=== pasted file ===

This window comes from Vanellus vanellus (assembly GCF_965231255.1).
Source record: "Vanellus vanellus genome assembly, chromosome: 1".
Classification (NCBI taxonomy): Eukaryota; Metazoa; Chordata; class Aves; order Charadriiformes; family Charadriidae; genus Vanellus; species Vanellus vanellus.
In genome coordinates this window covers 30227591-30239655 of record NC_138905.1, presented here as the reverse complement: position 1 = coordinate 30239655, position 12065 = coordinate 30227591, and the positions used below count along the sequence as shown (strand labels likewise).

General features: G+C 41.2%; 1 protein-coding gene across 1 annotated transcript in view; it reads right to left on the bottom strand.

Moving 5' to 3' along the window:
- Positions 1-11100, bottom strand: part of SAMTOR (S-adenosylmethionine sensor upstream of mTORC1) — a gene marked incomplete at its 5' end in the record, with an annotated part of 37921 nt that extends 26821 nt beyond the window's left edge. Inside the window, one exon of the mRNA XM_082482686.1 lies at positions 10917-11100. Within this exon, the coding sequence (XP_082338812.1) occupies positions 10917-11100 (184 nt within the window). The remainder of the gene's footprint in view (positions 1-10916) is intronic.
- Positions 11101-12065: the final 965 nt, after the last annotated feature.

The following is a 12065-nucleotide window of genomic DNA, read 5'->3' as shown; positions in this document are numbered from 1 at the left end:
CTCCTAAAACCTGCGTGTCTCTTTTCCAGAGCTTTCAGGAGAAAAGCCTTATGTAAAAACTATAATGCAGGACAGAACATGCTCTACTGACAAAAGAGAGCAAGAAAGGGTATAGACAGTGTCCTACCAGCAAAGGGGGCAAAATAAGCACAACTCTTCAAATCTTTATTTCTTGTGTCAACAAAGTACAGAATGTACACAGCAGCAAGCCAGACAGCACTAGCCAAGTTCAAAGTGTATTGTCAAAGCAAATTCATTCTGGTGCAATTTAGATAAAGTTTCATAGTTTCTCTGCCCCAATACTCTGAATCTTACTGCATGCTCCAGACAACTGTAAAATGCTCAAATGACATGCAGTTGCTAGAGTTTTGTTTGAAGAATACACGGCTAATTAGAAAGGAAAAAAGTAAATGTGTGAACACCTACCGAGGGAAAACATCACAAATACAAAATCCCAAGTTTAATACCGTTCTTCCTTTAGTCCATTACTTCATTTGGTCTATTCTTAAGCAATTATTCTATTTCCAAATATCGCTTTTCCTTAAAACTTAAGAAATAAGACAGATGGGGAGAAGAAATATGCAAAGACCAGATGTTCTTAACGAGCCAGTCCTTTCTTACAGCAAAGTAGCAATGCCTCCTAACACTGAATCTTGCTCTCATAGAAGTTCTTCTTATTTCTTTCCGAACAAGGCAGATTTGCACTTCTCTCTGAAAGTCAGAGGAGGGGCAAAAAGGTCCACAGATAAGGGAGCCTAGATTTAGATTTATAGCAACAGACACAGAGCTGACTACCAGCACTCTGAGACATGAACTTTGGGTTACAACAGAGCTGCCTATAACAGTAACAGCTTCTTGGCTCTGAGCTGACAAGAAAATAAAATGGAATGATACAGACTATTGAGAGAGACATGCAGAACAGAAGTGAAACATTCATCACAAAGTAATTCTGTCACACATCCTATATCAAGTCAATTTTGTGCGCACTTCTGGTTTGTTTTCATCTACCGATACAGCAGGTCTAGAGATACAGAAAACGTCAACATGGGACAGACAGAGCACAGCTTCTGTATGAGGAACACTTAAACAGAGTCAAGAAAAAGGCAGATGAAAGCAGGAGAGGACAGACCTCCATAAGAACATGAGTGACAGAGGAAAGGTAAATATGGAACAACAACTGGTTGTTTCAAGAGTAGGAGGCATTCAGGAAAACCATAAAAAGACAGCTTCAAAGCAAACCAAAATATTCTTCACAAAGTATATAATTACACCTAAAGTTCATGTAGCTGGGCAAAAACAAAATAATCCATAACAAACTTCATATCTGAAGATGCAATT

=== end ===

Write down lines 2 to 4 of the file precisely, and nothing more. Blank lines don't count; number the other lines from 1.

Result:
Source record: "Vanellus vanellus genome assembly, chromosome: 1".
Classification (NCBI taxonomy): Eukaryota; Metazoa; Chordata; class Aves; order Charadriiformes; family Charadriidae; genus Vanellus; species Vanellus vanellus.
In genome coordinates this window covers 30227591-30239655 of record NC_138905.1, presented here as the reverse complement: position 1 = coordinate 30239655, position 12065 = coordinate 30227591, and the positions used below count along the sequence as shown (strand labels likewise).